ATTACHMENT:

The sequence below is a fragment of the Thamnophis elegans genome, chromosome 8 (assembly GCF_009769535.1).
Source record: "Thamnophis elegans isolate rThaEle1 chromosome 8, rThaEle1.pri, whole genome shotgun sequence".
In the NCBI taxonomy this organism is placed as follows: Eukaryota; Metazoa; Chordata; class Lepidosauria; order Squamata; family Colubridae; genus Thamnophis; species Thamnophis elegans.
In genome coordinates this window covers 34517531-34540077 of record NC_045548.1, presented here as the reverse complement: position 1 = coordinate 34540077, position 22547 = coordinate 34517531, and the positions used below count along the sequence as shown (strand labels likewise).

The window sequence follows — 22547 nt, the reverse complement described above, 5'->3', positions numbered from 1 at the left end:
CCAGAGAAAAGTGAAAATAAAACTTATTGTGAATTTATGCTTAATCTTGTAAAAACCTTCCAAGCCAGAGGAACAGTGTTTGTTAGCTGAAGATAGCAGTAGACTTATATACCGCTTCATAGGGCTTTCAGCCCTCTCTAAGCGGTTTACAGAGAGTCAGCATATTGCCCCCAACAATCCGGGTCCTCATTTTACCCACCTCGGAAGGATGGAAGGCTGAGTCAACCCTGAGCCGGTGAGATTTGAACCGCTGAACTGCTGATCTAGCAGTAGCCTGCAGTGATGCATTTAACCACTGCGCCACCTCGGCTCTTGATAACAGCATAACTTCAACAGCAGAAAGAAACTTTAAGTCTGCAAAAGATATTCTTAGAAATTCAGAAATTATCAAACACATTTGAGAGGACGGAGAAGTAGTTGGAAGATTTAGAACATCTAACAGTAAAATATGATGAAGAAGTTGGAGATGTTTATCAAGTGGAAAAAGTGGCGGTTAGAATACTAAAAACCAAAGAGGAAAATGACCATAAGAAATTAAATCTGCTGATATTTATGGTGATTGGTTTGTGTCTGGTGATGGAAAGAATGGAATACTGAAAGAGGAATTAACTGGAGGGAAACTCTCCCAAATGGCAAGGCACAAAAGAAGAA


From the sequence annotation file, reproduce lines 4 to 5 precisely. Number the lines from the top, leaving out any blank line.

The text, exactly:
In genome coordinates this window covers 34517531-34540077 of record NC_045548.1, presented here as the reverse complement: position 1 = coordinate 34540077, position 22547 = coordinate 34517531, and the positions used below count along the sequence as shown (strand labels likewise).

The window sequence follows — 22547 nt, the reverse complement described above, 5'->3', positions numbered from 1 at the left end: